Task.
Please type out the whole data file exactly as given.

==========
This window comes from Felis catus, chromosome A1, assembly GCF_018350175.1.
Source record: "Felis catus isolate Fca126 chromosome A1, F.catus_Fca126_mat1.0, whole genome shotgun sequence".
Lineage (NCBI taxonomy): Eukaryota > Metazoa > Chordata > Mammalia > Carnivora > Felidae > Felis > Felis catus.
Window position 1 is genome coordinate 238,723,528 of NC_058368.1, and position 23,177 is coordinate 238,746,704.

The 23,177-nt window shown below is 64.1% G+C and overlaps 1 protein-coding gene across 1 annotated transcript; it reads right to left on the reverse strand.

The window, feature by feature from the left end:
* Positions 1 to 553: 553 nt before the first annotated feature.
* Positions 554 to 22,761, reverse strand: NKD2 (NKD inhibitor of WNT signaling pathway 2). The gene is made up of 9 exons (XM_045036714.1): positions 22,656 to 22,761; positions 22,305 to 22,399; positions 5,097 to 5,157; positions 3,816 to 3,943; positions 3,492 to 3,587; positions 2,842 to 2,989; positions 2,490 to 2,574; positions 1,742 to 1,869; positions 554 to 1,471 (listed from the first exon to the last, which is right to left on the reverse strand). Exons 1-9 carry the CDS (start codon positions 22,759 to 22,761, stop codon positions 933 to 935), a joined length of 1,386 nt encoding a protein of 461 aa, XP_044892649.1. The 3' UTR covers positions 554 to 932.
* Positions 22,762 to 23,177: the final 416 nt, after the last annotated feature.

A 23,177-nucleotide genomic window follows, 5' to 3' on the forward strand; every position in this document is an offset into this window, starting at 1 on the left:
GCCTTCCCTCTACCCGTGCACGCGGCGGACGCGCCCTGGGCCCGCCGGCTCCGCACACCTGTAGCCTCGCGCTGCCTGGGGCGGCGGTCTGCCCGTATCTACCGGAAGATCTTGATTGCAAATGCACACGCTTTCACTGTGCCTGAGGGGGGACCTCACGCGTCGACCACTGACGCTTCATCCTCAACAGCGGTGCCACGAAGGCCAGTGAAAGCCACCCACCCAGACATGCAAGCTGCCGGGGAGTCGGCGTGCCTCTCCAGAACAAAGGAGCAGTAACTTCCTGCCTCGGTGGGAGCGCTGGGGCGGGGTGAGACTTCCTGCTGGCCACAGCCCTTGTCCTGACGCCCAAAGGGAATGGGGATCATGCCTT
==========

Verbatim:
This window comes from Felis catus, chromosome A1, assembly GCF_018350175.1.
Source record: "Felis catus isolate Fca126 chromosome A1, F.catus_Fca126_mat1.0, whole genome shotgun sequence".
Lineage (NCBI taxonomy): Eukaryota > Metazoa > Chordata > Mammalia > Carnivora > Felidae > Felis > Felis catus.
Window position 1 is genome coordinate 238,723,528 of NC_058368.1, and position 23,177 is coordinate 238,746,704.

The 23,177-nt window shown below is 64.1% G+C and overlaps 1 protein-coding gene across 1 annotated transcript; it reads right to left on the reverse strand.

The window, feature by feature from the left end:
* Positions 1 to 553: 553 nt before the first annotated feature.
* Positions 554 to 22,761, reverse strand: NKD2 (NKD inhibitor of WNT signaling pathway 2). The gene is made up of 9 exons (XM_045036714.1): positions 22,656 to 22,761; positions 22,305 to 22,399; positions 5,097 to 5,157; positions 3,816 to 3,943; positions 3,492 to 3,587; positions 2,842 to 2,989; positions 2,490 to 2,574; positions 1,742 to 1,869; positions 554 to 1,471 (listed from the first exon to the last, which is right to left on the reverse strand). Exons 1-9 carry the CDS (start codon positions 22,759 to 22,761, stop codon positions 933 to 935), a joined length of 1,386 nt encoding a protein of 461 aa, XP_044892649.1. The 3' UTR covers positions 554 to 932.
* Positions 22,762 to 23,177: the final 416 nt, after the last annotated feature.

A 23,177-nucleotide genomic window follows, 5' to 3' on the forward strand; every position in this document is an offset into this window, starting at 1 on the left:
GCCTTCCCTCTACCCGTGCACGCGGCGGACGCGCCCTGGGCCCGCCGGCTCCGCACACCTGTAGCCTCGCGCTGCCTGGGGCGGCGGTCTGCCCGTATCTACCGGAAGATCTTGATTGCAAATGCACACGCTTTCACTGTGCCTGAGGGGGGACCTCACGCGTCGACCACTGACGCTTCATCCTCAACAGCGGTGCCACGAAGGCCAGTGAAAGCCACCCACCCAGACATGCAAGCTGCCGGGGAGTCGGCGTGCCTCTCCAGAACAAAGGAGCAGTAACTTCCTGCCTCGGTGGGAGCGCTGGGGCGGGGTGAGACTTCCTGCTGGCCACAGCCCTTGTCCTGACGCCCAAAGGGAATGGGGATCATGCCTT